Possessing imitation firearms altered to look like authentic guns could result in real consequences if pending legislation in Michigan is passed.
The bill, S.B. 779, which could be voted upon in the Senate as early as Thursday, would amend Michigan the law to penalize the use of an imitation firearm in a crime if its required colored markings are removed, disguised or concealed. If passed, the bill would also ban real firearms from being doctored to look like a toy.
The sponsor of S.B. 779, state Sen. Hoon-Yung Hopgood, said an updated version of his bill does not criminalize mere possession of altered imitation guns, but rather possession of them in commission of a crime.
"There's a lot of support for it," he told FoxNews.com. "We're not trying to go after kids with this, we're trying to make them safe."
Republican State Sen. Rick Jones, who is sponsoring a related bill that bans brandishing a real or fake gun in public, said the legislation is necessary because an imitation gun can be easily mistaken for the real thing if it does not have colored markings -- typically bright orange -- on the tip of its barrel.
"We're not talking about a child's toy," Jones told FoxNews.com. "These new imitation guns they make look exactly like a real gun. And if the orange tip is cut off, to everyone around them, they're going to look like a real gun."
Jones, who is sponsoring S.B. 780 -- which bans brandishing altered imitation handguns -- said fake guns are growing in prevalence among gangs, particularly in Southeast Michigan.
Hopgood has cited a close call in Taylor, Mich., in which young teenagers playing with fake guns a few years ago prompted some -- including responding police officers -- to believe the guns were real.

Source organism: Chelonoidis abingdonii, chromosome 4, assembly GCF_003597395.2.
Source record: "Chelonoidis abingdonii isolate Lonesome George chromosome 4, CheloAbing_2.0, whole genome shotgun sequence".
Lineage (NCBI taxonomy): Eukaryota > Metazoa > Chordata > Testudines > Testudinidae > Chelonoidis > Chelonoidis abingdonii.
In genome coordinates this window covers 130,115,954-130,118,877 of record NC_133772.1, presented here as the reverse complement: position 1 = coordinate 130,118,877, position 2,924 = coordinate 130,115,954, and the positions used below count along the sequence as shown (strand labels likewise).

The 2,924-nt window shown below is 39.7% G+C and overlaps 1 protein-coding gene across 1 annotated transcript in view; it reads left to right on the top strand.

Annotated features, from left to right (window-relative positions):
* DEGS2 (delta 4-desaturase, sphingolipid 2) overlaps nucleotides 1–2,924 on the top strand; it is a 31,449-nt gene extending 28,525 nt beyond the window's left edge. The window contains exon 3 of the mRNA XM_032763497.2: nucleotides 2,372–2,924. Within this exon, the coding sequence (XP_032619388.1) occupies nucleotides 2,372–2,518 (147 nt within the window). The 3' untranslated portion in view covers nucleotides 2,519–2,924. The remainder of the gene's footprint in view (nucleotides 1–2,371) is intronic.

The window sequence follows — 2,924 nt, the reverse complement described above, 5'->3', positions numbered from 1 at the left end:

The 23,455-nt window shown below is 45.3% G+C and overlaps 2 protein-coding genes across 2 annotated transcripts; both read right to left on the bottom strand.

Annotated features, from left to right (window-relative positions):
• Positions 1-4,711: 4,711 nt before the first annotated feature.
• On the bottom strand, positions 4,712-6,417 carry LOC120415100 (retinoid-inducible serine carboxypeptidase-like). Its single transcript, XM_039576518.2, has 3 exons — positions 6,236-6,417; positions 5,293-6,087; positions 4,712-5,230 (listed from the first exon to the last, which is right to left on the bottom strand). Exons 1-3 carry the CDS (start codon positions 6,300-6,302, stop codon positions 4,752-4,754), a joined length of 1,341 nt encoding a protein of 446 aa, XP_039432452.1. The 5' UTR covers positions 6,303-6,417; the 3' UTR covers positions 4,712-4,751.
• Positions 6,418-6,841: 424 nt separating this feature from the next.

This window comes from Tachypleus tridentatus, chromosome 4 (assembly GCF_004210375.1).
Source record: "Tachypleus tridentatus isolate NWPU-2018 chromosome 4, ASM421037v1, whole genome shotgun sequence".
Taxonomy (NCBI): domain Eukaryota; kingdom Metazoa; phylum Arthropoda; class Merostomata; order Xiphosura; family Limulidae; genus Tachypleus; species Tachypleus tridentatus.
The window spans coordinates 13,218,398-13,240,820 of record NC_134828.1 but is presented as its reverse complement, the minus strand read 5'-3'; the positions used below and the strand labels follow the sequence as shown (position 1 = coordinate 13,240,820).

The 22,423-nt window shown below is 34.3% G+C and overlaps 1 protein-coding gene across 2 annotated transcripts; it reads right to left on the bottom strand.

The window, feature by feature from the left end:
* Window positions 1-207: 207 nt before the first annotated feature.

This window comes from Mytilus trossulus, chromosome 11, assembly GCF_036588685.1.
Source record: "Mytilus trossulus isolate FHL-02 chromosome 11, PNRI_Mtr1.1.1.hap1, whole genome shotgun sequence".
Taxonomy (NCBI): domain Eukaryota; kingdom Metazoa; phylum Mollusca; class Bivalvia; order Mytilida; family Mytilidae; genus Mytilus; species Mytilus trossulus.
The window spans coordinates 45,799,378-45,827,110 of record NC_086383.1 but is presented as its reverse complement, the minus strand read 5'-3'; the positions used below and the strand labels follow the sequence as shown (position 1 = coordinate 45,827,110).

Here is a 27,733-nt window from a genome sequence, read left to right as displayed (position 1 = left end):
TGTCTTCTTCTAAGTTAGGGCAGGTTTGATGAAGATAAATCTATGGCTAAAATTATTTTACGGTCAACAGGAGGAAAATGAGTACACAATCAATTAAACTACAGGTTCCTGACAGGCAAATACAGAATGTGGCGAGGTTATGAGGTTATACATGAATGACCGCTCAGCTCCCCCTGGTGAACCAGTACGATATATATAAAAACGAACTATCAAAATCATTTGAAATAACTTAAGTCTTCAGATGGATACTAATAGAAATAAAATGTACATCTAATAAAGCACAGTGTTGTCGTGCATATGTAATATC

Taylor Police Chief Dale Tamsen, meanwhile, has testified in support of the legislation, saying that tampering with an imitation firearm can make it "virtually impossible" to distinguish them from authentic handguns.
More recently, in Warren, Mich., an 8- and 10-year-old boy robbed five elementary school students of candy and chips while using a fake gun. No one was injured in the December incident, but at least one victim reportedly told police they thought the toy gun was real.
Changing the language to impose penalties only when the fake gun is part of a crime was critical to Steve Dulan, a member of the board of directors at the Michigan Coalition for Responsible Gun Owners, who said the previous version criminalized "essentially innocent" behavior of mere possession of a fake.
"It's mostly done by children or young adults who are really just playing games," Dulan told FoxNews.com. "I don't think those are the kinds of people who are going to consider the law before they do it, not to mention we've already got large numbers of replicas out there without those orange tips."
An official at the National Rifle Association said the group is not taking a position on the legislation.
Elsewhere in the state, no indications exist that the usage of fake guns is on the rise in Detroit, Officer Phillip Cook told FoxNews.com.
If passed, anyone who possesses an altered imitation firearm and uses it to commit a misdemeanor would be punishable by up to 93 days in jail and a $100 fine. Those penalties would increase to 18 months and $10,000, respectively, if the altered imitation gun was used to commit a felony.